The Wales Co-operative Centre has launched Community Shares Wales to support communities who want to invest in enterprises serving a community purpose.
Funded by the Big Lottery Fund Wales, the project will be delivered by the Wales Co-operative Centre in partnership with the Development Trust Association, the Wales Council for Voluntary Action and the Plunkett Foundation. It will provide support across Wales from October 2016 for three years and will work closely with the Community Shares Unit in England.
“Community Shares Wales aims to address the closures of valued community services across Wales and the difficulty faced by communities in raising money to establish new services and facilities,” said Derek Walker, chief executive at the Wales Co-operative Centre.
“Until now, there has not been the provision available to meet the demand in Wales for expert support in developing community share schemes.
“This unique type of alternative finance ensures that serving the community, rather than the financial interest of investors, remains at the forefront of the organisation’s work, by giving each shareholder one vote in their democratic processes, regardless of the size of their shareholding. All the while giving the organisations greater freedom to use the capital they have raised than traditional, restricted funding would allow.”
Community Shares Wales aims to support 15 organisations over the next three years to develop a community share scheme and develop new or enhanced services across the country. It will deliver a range of activities, including: direct support to communities, the provision of resources, training and skills development, and an online presence for community shares in Wales. By the end of the three years, the project hopes to have seen 4,500 community members invest in their local share offer.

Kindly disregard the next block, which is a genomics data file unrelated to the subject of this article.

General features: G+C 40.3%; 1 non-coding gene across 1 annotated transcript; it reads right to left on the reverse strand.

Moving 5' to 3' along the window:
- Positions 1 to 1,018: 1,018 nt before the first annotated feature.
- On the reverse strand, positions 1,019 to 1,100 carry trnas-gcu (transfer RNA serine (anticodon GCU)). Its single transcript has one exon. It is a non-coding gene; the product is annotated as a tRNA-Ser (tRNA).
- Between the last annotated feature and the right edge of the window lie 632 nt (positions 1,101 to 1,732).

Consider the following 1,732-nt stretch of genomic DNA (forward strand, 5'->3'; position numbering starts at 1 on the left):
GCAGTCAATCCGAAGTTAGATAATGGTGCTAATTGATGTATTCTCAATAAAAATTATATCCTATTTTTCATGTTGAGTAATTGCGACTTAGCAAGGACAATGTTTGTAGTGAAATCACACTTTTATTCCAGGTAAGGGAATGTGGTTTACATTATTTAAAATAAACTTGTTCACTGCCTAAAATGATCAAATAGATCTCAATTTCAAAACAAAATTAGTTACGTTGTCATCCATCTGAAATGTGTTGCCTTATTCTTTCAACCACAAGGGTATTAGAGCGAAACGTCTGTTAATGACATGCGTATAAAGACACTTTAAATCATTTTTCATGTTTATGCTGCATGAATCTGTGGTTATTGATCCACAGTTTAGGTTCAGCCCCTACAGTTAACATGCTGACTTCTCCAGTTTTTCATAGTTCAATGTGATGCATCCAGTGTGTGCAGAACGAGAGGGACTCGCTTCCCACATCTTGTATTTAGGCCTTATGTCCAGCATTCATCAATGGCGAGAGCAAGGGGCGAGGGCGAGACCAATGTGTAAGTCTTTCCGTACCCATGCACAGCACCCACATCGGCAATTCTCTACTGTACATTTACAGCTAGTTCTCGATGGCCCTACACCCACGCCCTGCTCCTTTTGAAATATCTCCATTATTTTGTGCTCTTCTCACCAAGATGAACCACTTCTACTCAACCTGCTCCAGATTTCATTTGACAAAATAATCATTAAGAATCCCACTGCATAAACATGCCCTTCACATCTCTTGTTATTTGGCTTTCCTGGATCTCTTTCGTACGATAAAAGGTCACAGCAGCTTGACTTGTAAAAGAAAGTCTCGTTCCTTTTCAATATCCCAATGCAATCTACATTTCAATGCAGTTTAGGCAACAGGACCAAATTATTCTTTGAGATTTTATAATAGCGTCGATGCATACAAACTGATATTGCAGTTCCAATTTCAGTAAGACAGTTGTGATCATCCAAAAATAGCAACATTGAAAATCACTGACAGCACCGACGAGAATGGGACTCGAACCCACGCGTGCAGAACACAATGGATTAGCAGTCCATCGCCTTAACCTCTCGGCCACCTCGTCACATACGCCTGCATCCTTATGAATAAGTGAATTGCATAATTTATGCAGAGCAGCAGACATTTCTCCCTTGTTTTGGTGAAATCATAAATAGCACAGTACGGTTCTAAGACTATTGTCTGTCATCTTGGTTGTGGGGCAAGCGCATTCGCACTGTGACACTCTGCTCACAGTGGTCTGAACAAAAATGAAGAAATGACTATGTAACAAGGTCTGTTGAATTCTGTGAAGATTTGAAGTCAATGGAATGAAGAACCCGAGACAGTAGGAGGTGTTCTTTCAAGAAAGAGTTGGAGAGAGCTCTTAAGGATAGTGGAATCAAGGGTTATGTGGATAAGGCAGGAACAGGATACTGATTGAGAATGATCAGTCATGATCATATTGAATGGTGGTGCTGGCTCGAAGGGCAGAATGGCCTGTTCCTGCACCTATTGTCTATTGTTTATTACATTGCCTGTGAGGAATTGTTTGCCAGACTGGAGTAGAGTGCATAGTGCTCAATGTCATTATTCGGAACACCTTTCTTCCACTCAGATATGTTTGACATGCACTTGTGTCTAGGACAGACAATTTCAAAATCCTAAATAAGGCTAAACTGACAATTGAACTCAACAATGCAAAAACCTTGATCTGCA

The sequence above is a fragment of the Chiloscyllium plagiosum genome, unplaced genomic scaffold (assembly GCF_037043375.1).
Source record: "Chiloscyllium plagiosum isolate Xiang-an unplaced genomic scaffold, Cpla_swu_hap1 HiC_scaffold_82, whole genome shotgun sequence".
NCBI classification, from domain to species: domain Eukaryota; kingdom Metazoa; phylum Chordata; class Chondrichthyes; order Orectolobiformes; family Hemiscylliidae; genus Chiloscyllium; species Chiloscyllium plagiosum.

The launch event took place on 21 October at the Riverside Market Garden in the Vale of Glamorgan, which itself raised money through a community share issue to support its work to grow and sell good quality produce in the local area. To date over 150 community shareholders have invested nearly £12,000 between them to help fund farming equipment and polytunnels.
Actor Michael Sheen, a long-time supporter of the co-operative movement in Wales, attended the launch.
“In Wales, we have a sense of a memory of what it is to be a real community, have ownership of your community and influence what happens to it,” he said.
“The miners used to use their pay packet to put towards something that would benefit the community, so it’s in our DNA, our history.
“Social enterprises, co-operatives and community share schemes can be a real engine for change here in Wales. If we can bring ideas to the people, the fantastic ones that exist, then we already have the communities which are ready to work together and make them a reality.”